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Saturday, November 7, 2015

Noisy Classroom?


There are definitely times during the year (or week!) that a classroom can get noisy.  My classroom was always louder in the spring when my third year children were starting to transition into the second plane of development.  They became little social magnets!  Always stuck to one another in a chatty clump!



I have some fast fixes for a noisy class!
Engagement:  Children are quieter when they are concentrating and engaged.  As the teacher, you are the link to the environment.  Try taking a looking a look into your albums for some fresh extensions that you haven’t tried in a while.  This will give the child an exciting new perspective on a material they may have lost interest in.  This goes two-fold to also deepen their understanding of the concept the material is offering.


Grace and Courtesy:  Are the children disturbing one another?  Is the concentration of a working child protected?  I would try direct modeling during circle time so everyone can see and practice how to observe.


Shouting:  Many homes are filled with noise from telephones, video games, and television.  Many children are simply used to a louder environment and have compensated by speaking louder.  Some have distracted parents and find that they need to shout to get the adults attention.  In this case I would practice “inside and outside voices” with the child.  Take the child outside to practice the “outside” or louder voice, then back inside to practice the quieter voice.  Also, try teaching that the best way to get attention is to silently touch the teacher’s shoulder.


You:  Yes you!  Are you calling children from across the room?  Are you using an “inside voice”?  I was terribly guilty of this in the classroom.  It was something I checked myself on for years.  The teacher is the ultimate model.  If you aren’t using an appropriate volume of voice, why should the children?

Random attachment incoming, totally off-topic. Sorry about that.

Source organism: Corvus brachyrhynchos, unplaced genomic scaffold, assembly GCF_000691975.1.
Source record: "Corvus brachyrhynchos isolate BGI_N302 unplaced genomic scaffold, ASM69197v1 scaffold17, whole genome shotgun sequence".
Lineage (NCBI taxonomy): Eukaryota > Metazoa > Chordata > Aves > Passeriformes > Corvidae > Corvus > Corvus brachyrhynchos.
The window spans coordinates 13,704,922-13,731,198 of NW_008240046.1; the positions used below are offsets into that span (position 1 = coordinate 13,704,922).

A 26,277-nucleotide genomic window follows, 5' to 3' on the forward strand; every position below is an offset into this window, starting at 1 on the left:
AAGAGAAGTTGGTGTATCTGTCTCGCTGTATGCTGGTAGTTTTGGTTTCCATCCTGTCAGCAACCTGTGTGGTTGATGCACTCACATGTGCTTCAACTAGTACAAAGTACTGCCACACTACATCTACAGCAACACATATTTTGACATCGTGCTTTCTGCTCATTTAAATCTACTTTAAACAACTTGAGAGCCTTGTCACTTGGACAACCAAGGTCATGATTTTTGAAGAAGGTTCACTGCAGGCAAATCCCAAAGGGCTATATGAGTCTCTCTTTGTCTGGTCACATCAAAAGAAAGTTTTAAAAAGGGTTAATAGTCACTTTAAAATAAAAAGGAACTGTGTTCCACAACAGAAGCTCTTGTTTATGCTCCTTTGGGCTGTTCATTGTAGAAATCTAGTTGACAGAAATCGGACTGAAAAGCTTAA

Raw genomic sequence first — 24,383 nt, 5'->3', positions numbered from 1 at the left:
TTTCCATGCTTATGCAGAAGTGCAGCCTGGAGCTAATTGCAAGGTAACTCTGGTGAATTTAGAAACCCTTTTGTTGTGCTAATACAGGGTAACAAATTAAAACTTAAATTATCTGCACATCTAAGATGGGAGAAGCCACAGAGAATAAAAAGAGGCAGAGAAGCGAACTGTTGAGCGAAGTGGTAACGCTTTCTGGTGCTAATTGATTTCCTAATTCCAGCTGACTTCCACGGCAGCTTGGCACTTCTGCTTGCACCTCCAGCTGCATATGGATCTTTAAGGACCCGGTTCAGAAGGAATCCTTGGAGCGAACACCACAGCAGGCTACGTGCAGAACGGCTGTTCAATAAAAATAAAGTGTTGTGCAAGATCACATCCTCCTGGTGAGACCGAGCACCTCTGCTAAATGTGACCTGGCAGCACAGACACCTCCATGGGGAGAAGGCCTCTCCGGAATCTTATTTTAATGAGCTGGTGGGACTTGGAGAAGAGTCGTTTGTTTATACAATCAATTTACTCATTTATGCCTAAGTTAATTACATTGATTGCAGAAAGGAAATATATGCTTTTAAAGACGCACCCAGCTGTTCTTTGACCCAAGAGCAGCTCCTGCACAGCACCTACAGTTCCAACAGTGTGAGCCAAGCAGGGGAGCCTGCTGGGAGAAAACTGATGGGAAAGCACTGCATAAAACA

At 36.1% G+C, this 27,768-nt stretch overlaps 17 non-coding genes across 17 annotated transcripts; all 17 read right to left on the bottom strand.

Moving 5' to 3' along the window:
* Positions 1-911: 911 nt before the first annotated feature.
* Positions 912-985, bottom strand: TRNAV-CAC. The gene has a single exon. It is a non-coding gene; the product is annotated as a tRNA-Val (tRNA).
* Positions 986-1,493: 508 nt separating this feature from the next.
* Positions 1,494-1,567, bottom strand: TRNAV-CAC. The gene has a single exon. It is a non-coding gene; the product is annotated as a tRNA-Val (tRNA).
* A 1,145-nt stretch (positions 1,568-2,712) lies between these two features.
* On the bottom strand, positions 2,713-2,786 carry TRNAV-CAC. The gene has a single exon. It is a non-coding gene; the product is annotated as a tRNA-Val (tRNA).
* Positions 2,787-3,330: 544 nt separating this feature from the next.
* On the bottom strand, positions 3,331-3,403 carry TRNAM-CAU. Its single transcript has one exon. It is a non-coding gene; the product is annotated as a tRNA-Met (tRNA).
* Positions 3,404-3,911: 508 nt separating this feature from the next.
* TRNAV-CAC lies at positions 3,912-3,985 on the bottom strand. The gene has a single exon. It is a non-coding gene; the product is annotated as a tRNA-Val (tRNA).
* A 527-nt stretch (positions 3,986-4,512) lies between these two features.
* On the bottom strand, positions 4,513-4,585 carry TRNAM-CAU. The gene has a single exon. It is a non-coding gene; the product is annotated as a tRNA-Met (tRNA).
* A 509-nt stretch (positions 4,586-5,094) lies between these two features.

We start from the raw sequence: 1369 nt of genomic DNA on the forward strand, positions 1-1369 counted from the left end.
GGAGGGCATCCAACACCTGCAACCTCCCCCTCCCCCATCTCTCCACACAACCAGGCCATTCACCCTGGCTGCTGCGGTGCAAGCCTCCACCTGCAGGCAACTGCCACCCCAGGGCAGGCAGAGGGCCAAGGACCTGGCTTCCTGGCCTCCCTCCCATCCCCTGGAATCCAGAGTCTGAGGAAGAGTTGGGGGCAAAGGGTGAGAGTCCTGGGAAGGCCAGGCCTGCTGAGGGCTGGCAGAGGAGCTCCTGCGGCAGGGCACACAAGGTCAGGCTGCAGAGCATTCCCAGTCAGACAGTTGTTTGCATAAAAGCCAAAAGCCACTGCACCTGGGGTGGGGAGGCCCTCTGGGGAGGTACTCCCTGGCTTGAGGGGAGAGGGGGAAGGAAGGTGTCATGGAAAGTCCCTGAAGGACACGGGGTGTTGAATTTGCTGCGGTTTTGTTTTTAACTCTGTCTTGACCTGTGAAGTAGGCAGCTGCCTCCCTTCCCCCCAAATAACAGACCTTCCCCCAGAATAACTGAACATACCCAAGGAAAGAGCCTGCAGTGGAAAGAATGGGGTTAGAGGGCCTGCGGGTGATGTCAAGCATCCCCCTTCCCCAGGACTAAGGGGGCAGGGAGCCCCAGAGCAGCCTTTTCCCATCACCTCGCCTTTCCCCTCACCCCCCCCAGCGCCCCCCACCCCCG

I hope a few of these tips will have you on your way to a more peaceful classroom!

Saturday, October 3, 2015

Observation by the Child


Observation is one of the cornerstones of Montessori.  The teacher is trained to objectively observe each and every child, without passing judgment.  These observations lead us to seeing learning patterns or sensitivities in the child which help us to direct the child to the materials that will best satisfy their natural development.  Taking the time regularly to simply sit and observe is so very important to meeting the needs of each of the children in our care!

Observation by the Child

Not only is it important for the adult to observe children but equally so for the child!  BUT observing is a skill that we should directly teach the child.  All children love to watch each other, but observation is different in the grace and courtesy we use.  When young children “watch” they are rarely quiet and most insist on joining-in with what they are seeing.  To observe is to watch, but silently, so as not to disturb the other child.  To observe is to also watch without touching a working child’s table or work.
 

What would that look like?  A child should be invited for a lesson on observing.  They should be shown by your modeling how to stand by the table of the working child with their hands at their sides or behind them.  Then you explain in a whisper, “We are going to observe this work.  We are not going to talk or touch because that might disturb her work.  Let’s try.  Show me how we can observe.”

Also, the children need to know what to do if another disturbs their work.  This is a great group-time lesson! “Children what would you do if you are busy and another child touches your work?  Or talks to you and disturbs your work?”  See what the children say and then add, “You can very nicely say “Please walk away, you are disturbing my work.”

Reinforcing the procedure for the children to observe and how a child can direct another away will help a great deal in creating peace in your classroom!

Tuesday, September 1, 2015